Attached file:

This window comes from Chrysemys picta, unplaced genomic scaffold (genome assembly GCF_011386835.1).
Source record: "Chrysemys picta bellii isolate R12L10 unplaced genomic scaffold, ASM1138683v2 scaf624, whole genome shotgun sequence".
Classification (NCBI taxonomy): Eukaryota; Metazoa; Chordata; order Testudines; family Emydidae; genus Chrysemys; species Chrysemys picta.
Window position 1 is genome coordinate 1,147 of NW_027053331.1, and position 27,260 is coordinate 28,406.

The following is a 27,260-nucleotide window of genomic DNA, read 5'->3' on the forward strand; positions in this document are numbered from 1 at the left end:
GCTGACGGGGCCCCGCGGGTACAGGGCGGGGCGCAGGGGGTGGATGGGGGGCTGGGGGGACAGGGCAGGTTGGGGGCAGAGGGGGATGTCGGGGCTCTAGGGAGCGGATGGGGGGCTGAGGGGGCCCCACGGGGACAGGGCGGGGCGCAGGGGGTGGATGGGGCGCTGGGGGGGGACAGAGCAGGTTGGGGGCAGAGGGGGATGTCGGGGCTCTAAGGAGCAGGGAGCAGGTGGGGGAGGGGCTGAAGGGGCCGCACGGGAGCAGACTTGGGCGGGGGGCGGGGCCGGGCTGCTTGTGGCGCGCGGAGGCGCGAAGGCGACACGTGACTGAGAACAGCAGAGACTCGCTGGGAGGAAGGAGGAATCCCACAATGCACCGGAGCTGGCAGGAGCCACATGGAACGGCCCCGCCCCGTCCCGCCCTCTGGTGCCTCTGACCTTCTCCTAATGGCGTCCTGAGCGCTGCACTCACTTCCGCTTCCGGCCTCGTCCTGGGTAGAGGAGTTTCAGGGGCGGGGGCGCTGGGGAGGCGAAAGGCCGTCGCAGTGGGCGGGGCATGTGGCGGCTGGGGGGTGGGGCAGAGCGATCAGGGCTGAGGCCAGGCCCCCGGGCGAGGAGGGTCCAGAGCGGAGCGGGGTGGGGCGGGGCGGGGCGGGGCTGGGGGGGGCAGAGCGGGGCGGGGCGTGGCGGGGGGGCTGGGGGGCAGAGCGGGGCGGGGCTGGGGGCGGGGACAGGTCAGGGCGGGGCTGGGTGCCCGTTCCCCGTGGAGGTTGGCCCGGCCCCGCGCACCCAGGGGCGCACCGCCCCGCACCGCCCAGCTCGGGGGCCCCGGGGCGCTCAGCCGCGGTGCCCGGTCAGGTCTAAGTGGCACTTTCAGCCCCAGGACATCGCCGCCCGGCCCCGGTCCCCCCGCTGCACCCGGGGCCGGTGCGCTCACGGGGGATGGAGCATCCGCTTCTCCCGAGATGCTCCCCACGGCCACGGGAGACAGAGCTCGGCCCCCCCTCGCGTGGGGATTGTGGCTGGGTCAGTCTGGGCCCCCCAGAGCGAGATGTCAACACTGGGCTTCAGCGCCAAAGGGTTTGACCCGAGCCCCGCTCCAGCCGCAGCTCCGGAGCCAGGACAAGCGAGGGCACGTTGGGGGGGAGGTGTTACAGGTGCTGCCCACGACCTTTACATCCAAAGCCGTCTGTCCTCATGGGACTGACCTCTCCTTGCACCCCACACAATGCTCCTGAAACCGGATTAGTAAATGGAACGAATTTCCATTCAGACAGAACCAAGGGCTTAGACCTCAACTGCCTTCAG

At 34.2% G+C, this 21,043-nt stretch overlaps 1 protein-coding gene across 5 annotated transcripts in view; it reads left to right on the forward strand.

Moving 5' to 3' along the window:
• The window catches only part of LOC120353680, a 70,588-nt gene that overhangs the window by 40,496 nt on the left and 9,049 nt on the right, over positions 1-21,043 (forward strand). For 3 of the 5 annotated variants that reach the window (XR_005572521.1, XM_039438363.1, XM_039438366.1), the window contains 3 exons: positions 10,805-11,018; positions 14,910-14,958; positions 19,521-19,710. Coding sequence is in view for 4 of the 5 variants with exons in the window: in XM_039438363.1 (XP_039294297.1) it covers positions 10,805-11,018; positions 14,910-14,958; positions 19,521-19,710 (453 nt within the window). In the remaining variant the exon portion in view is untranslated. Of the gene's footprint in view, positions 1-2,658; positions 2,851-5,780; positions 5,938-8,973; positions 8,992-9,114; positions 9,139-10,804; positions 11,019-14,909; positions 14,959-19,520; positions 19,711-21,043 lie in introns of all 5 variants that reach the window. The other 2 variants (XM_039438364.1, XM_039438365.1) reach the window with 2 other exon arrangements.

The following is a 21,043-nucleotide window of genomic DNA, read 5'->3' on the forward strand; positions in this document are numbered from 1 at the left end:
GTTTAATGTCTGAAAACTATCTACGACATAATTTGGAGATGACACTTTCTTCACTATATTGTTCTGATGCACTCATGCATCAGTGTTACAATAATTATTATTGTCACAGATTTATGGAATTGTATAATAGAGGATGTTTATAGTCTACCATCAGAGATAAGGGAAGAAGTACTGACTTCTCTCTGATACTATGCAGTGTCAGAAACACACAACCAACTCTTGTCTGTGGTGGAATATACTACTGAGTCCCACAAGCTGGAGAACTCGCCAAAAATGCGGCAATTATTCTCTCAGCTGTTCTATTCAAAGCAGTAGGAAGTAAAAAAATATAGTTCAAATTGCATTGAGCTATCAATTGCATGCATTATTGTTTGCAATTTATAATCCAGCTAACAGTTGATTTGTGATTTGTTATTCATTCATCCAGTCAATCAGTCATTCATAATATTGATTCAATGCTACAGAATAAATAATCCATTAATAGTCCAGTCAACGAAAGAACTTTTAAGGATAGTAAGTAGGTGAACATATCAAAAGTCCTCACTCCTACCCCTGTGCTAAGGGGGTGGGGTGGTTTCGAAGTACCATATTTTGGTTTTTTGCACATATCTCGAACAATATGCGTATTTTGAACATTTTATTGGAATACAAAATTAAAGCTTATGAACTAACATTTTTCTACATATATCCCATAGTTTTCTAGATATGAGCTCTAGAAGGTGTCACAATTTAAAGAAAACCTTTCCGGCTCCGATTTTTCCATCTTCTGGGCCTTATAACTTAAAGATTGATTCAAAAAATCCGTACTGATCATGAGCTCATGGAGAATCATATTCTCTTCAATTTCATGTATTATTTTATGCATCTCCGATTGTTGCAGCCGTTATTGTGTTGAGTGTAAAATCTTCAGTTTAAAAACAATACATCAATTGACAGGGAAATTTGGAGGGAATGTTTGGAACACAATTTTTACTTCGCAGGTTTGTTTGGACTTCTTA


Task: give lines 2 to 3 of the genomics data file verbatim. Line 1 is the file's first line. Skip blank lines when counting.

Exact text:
Source record: "Chrysemys picta bellii isolate R12L10 unplaced genomic scaffold, ASM1138683v2 scaf624, whole genome shotgun sequence".
Classification (NCBI taxonomy): Eukaryota; Metazoa; Chordata; order Testudines; family Emydidae; genus Chrysemys; species Chrysemys picta.